Darla Banks didn’t plan to visit Mt. Pleasant while organizing the last leg of a walk started by her father several years ago. After attending a ceremony at the boarding school earlier this week, they found a new friend and a new mission.
Banks and three other people, including her son, started walking from Leech Lake, Minnesota, and plan to end their journey on July 15 in Washington DC Banks said she plans to visit the Bureau of Indian Affairs office and ask what they’re doing to represent indigenous peoples.
While in Mt. Pleasant, they plan to do a little more walking. On Saturday, they plan to walk from the home on South Shepherd Road they’ve been staying at this week to the boarding school, where’ll say a prayer for more than 200 missing or dead people, including more than 10 whose recent disappearances remain unsolved.
Raising awareness about domestic violence was already part of the message they carried. The issue was added to the last walk organized by her father Dennis Banks, an indigenous activist and co-founder of the American Indian Movement. Banks organized several great walks during his final years, including two of the three legs of the walk his daughter is now finishing.
In organizing the third and final leg of a walk he started, Darla is also carrying his legacy forward. She is planning to meet with people her father knew when he was alive. She joined him during some of his walks, so she knows them, but she is also learning to organize in her father’s footsteps.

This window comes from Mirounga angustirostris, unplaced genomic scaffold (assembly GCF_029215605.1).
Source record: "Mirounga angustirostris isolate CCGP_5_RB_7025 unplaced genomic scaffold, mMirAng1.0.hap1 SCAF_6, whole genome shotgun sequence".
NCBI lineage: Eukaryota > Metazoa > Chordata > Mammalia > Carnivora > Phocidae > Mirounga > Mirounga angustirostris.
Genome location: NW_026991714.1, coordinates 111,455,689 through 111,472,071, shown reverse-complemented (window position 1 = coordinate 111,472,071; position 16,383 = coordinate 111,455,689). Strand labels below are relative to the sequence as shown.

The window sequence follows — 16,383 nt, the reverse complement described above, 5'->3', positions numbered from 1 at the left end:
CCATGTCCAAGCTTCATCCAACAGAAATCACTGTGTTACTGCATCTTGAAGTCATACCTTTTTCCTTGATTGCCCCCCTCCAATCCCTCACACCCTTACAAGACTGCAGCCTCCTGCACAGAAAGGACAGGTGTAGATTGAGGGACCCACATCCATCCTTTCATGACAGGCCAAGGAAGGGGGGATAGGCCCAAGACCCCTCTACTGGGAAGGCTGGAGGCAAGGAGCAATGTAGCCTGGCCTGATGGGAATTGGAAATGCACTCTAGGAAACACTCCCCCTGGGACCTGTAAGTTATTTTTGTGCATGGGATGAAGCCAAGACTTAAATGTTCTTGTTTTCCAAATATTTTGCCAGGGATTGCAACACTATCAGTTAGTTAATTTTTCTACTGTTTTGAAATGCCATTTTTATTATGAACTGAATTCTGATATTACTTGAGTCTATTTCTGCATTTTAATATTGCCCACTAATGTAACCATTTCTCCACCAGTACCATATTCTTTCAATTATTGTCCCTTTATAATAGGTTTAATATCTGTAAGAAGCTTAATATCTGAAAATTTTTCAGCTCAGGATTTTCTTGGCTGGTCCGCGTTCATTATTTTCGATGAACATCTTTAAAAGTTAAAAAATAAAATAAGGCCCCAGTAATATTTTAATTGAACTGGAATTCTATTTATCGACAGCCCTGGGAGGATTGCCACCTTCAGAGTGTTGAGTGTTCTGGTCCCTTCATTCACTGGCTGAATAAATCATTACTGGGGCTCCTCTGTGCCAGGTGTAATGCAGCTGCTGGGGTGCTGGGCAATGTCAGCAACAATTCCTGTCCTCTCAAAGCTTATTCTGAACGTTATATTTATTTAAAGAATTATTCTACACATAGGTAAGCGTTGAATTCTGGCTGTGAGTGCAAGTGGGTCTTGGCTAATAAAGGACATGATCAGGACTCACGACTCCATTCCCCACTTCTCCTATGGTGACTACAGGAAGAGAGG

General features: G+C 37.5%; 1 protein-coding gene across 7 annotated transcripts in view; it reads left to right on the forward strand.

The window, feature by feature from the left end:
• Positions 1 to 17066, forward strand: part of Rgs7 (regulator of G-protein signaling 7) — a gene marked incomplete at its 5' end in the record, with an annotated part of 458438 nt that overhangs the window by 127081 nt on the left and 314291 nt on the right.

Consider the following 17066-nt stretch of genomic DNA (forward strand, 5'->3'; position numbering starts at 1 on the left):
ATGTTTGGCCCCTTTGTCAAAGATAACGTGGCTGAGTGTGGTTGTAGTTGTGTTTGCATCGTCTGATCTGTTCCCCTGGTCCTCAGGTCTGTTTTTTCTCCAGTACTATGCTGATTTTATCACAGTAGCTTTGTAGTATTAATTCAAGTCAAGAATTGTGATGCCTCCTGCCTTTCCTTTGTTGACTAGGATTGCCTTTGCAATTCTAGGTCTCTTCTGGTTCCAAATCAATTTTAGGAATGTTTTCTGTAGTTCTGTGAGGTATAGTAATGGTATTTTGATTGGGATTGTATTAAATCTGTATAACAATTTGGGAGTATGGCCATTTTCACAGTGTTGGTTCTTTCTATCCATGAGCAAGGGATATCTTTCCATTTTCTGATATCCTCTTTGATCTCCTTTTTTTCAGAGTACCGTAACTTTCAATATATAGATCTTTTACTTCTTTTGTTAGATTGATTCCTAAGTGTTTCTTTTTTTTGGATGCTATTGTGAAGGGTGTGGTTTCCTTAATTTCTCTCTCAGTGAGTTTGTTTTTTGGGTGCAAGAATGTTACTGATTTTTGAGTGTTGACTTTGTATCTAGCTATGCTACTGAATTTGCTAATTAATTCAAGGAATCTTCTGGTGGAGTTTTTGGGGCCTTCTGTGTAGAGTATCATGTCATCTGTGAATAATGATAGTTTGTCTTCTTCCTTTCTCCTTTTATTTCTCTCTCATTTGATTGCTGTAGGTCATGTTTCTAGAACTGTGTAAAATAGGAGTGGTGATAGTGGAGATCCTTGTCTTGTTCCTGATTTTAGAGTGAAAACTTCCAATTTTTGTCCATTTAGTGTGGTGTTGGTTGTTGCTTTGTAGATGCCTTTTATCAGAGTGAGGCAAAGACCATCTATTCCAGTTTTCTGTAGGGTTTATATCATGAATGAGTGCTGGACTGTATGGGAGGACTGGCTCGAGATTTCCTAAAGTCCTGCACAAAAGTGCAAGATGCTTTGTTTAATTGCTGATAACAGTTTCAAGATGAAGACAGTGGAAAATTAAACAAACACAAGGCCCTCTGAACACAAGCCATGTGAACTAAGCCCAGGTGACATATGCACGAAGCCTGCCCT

Dennis Banks died in 2017. The message of his final walk was a declaration of war against drugs. His daughter and three companions are traveling with a tent that serves as an exhibit of Dennis’ life and beliefs.
Dennis added raising awareness to domestic violence as part of his final walk’s message. Darla’s daughter went missing in October 2015 and was found 52 days later in the woods, where her boyfriend left her body after he strangled her. He attempted to destroy the remains, too.
Darla said they thought they’d done everything to prevent her death at her boyfriend’s hands, but each time they contacted a domestic violence agency they were given a new phone number that ultimately provided them no assistance.
She is carrying the story of her daughter with her to DC Along the way, they’re adding to it with stories they collect from indigenous communities they visit along the way. At the last one, they were given a photo book and during down times during their walk they are adding photos and momentous of the missing and murdered indigenous people they hear about along the way.
They were to the south and east of Isabella County when they realized that a ceremony was taking place at the property of the boarding school earlier this week. The plans were to go down through Detroit and head towards DC
Instead, they detoured back to the boarding school, where they met Kelly Hawkins. Hawkins shared a story about a missing person, and Darla, her son Waabooz, an Arizona woman named Tracker and a fourth woman from Oklahoma pitched tents in her backyard to stay a few days.
While camped, they’ve added miles to their walk. On Saturday, they’ll add more walking back to the boarding school carrying posters bearing the names of missing indigenous people from Isabella County. Once there, they’ll say a prayer. Darla said they hope they help the spirits of the missing move on.
Once they’ve finished, Darla said they’ll have fulfilled their mission and it’ll be time to leave Mt. Pleasant.